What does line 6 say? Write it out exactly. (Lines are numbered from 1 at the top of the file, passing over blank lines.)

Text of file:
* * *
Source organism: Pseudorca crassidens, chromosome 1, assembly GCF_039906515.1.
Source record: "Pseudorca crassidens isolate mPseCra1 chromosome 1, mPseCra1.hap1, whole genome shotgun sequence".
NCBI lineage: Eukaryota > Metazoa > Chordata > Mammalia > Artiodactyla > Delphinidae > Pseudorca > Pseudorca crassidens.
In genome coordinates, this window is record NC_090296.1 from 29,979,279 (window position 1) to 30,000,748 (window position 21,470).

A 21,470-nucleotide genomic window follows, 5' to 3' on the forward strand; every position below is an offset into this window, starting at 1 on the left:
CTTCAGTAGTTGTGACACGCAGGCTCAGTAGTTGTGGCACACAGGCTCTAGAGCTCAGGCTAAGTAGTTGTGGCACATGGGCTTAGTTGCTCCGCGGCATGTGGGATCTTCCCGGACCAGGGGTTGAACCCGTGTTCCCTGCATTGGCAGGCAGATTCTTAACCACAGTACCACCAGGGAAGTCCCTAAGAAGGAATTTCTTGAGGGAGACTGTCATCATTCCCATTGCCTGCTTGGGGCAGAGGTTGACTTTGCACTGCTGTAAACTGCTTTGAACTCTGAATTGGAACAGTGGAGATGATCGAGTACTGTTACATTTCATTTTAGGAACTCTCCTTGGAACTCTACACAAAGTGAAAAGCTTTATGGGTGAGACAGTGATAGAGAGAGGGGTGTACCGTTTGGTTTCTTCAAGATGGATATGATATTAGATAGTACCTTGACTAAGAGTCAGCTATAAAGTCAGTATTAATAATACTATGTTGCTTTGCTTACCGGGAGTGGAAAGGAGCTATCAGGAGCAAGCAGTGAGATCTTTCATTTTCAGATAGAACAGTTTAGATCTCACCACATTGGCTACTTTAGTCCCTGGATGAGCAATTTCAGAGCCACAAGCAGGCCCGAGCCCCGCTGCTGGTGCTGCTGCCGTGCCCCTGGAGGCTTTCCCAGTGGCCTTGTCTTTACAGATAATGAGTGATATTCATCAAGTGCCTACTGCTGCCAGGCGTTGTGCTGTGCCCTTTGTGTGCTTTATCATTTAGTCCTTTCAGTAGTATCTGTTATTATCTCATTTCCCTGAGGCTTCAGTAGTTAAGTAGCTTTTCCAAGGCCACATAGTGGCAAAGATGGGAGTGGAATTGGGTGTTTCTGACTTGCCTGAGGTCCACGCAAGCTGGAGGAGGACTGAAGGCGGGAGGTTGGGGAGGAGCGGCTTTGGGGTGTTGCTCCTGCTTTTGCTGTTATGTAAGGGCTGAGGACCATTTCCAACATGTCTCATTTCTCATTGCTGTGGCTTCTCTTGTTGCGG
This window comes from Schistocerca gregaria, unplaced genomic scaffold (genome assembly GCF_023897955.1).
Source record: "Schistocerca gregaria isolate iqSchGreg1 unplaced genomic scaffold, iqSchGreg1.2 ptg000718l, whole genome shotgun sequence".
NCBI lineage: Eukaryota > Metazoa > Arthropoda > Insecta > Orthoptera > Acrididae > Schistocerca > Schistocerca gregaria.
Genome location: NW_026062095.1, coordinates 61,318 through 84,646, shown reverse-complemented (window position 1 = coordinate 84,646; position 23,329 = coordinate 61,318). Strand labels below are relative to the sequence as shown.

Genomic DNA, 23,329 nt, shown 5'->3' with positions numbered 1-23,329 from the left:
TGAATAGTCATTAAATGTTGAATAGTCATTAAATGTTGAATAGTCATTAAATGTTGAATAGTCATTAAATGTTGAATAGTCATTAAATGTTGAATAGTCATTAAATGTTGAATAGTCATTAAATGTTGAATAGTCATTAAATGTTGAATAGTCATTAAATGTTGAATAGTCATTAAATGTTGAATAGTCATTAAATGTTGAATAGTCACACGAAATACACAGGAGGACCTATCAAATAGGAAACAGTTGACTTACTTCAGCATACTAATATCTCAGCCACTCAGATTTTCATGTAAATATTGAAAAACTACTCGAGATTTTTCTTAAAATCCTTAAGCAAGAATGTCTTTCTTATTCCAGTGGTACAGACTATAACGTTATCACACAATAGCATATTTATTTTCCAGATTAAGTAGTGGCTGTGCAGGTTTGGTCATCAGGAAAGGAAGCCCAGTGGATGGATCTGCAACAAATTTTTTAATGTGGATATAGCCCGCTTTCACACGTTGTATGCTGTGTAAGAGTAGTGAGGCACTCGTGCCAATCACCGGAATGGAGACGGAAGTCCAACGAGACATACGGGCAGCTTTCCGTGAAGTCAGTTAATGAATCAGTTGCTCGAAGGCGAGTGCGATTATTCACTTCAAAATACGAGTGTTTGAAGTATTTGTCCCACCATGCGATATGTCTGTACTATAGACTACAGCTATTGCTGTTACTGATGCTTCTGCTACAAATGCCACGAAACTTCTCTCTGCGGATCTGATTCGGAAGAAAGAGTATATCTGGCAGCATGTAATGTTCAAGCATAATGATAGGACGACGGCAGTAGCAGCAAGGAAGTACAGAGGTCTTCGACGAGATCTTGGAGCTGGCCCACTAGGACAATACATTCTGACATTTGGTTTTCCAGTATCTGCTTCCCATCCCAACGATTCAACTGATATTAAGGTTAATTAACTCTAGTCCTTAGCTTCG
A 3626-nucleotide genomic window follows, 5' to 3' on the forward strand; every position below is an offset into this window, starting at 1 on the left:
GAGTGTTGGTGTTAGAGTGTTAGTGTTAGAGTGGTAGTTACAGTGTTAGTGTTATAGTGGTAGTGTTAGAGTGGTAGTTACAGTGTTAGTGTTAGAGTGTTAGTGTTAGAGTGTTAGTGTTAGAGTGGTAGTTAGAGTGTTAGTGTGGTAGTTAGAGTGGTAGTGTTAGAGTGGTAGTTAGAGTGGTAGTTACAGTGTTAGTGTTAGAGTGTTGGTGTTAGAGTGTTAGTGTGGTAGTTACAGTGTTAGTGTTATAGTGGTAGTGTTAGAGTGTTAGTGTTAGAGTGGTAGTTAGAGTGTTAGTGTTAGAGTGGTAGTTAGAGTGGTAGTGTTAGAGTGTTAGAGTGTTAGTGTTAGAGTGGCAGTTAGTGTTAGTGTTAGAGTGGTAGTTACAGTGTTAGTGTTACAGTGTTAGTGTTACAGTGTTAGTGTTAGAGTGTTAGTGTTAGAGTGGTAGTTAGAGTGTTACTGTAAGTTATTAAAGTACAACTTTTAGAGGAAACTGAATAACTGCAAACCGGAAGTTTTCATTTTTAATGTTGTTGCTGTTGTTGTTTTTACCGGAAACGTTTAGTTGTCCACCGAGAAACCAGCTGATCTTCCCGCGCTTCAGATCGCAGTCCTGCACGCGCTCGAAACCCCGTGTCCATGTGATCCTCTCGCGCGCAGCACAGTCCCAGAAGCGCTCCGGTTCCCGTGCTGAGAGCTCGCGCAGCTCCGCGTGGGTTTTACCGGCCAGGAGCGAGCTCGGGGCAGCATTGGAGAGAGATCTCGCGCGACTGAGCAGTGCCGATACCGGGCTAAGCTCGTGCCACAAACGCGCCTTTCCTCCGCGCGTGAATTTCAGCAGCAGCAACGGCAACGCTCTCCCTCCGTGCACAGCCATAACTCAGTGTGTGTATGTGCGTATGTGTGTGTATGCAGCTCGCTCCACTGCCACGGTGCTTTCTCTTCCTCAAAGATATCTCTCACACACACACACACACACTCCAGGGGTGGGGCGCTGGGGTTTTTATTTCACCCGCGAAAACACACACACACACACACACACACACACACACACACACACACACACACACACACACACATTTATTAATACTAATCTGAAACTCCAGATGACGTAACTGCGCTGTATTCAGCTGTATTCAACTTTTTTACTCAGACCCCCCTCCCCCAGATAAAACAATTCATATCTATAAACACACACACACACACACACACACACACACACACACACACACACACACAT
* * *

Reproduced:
CTTCAGTAGTTGTGACACGCAGGCTCAGTAGTTGTGGCACACAGGCTCTAGAGCTCAGGCTAAGTAGTTGTGGCACATGGGCTTAGTTGCTCCGCGGCATGTGGGATCTTCCCGGACCAGGGGTTGAACCCGTGTTCCCTGCATTGGCAGGCAGATTCTTAACCACAGTACCACCAGGGAAGTCCCTAAGAAGGAATTTCTTGAGGGAGACTGTCATCATTCCCATTGCCTGCTTGGGGCAGAGGTTGACTTTGCACTGCTGTAAACTGCTTTGAACTCTGAATTGGAACAGTGGAGATGATCGAGTACTGTTACATTTCATTTTAGGAACTCTCCTTGGAACTCTACACAAAGTGAAAAGCTTTATGGGTGAGACAGTGATAGAGAGAGGGGTGTACCGTTTGGTTTCTTCAAGATGGATATGATATTAGATAGTACCTTGACTAAGAGTCAGCTATAAAGTCAGTATTAATAATACTATGTTGCTTTGCTTACCGGGAGTGGAAAGGAGCTATCAGGAGCAAGCAGTGAGATCTTTCATTTTCAGATAGAACAGTTTAGATCTCACCACATTGGCTACTTTAGTCCCTGGATGAGCAATTTCAGAGCCACAAGCAGGCCCGAGCCCCGCTGCTGGTGCTGCTGCCGTGCCCCTGGAGGCTTTCCCAGTGGCCTTGTCTTTACAGATAATGAGTGATATTCATCAAGTGCCTACTGCTGCCAGGCGTTGTGCTGTGCCCTTTGTGTGCTTTATCATTTAGTCCTTTCAGTAGTATCTGTTATTATCTCATTTCCCTGAGGCTTCAGTAGTTAAGTAGCTTTTCCAAGGCCACATAGTGGCAAAGATGGGAGTGGAATTGGGTGTTTCTGACTTGCCTGAGGTCCACGCAAGCTGGAGGAGGACTGAAGGCGGGAGGTTGGGGAGGAGCGGCTTTGGGGTGTTGCTCCTGCTTTTGCTGTTATGTAAGGGCTGAGGACCATTTCCAACATGTCTCATTTCTCATTGCTGTGGCTTCTCTTGTTGCGG